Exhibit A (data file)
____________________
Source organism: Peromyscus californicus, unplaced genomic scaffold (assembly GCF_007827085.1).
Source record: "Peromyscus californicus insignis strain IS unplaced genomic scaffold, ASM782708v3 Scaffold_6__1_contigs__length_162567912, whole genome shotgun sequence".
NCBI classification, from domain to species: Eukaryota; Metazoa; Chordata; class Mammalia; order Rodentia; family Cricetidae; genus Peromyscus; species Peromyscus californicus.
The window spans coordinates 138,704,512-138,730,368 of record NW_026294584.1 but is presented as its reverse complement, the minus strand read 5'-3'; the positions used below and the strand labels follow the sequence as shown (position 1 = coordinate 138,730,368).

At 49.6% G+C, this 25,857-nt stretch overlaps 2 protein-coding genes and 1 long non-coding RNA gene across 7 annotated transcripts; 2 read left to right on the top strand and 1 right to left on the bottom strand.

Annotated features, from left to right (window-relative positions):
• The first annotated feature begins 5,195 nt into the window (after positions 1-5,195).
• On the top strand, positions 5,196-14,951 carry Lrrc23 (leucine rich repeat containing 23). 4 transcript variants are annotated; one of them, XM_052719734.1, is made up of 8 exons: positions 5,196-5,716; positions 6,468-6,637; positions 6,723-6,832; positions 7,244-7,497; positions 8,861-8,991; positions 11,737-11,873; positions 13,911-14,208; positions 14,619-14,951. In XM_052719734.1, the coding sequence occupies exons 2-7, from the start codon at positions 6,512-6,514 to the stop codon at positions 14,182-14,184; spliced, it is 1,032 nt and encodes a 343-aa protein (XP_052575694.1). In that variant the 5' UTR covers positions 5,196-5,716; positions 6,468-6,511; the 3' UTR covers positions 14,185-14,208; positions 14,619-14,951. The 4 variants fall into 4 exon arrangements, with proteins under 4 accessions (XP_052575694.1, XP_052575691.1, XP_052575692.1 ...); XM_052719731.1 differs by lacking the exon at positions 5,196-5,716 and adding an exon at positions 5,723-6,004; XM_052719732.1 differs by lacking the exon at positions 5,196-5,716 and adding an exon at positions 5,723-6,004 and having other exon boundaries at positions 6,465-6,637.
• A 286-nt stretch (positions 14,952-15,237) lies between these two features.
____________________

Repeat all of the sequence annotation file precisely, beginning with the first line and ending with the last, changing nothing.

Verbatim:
Source organism: Peromyscus californicus, unplaced genomic scaffold (assembly GCF_007827085.1).
Source record: "Peromyscus californicus insignis strain IS unplaced genomic scaffold, ASM782708v3 Scaffold_6__1_contigs__length_162567912, whole genome shotgun sequence".
NCBI classification, from domain to species: Eukaryota; Metazoa; Chordata; class Mammalia; order Rodentia; family Cricetidae; genus Peromyscus; species Peromyscus californicus.
The window spans coordinates 138,704,512-138,730,368 of record NW_026294584.1 but is presented as its reverse complement, the minus strand read 5'-3'; the positions used below and the strand labels follow the sequence as shown (position 1 = coordinate 138,730,368).

At 49.6% G+C, this 25,857-nt stretch overlaps 2 protein-coding genes and 1 long non-coding RNA gene across 7 annotated transcripts; 2 read left to right on the top strand and 1 right to left on the bottom strand.

Annotated features, from left to right (window-relative positions):
• The first annotated feature begins 5,195 nt into the window (after positions 1-5,195).
• On the top strand, positions 5,196-14,951 carry Lrrc23 (leucine rich repeat containing 23). 4 transcript variants are annotated; one of them, XM_052719734.1, is made up of 8 exons: positions 5,196-5,716; positions 6,468-6,637; positions 6,723-6,832; positions 7,244-7,497; positions 8,861-8,991; positions 11,737-11,873; positions 13,911-14,208; positions 14,619-14,951. In XM_052719734.1, the coding sequence occupies exons 2-7, from the start codon at positions 6,512-6,514 to the stop codon at positions 14,182-14,184; spliced, it is 1,032 nt and encodes a 343-aa protein (XP_052575694.1). In that variant the 5' UTR covers positions 5,196-5,716; positions 6,468-6,511; the 3' UTR covers positions 14,185-14,208; positions 14,619-14,951. The 4 variants fall into 4 exon arrangements, with proteins under 4 accessions (XP_052575694.1, XP_052575691.1, XP_052575692.1 ...); XM_052719731.1 differs by lacking the exon at positions 5,196-5,716 and adding an exon at positions 5,723-6,004; XM_052719732.1 differs by lacking the exon at positions 5,196-5,716 and adding an exon at positions 5,723-6,004 and having other exon boundaries at positions 6,465-6,637.
• A 286-nt stretch (positions 14,952-15,237) lies between these two features.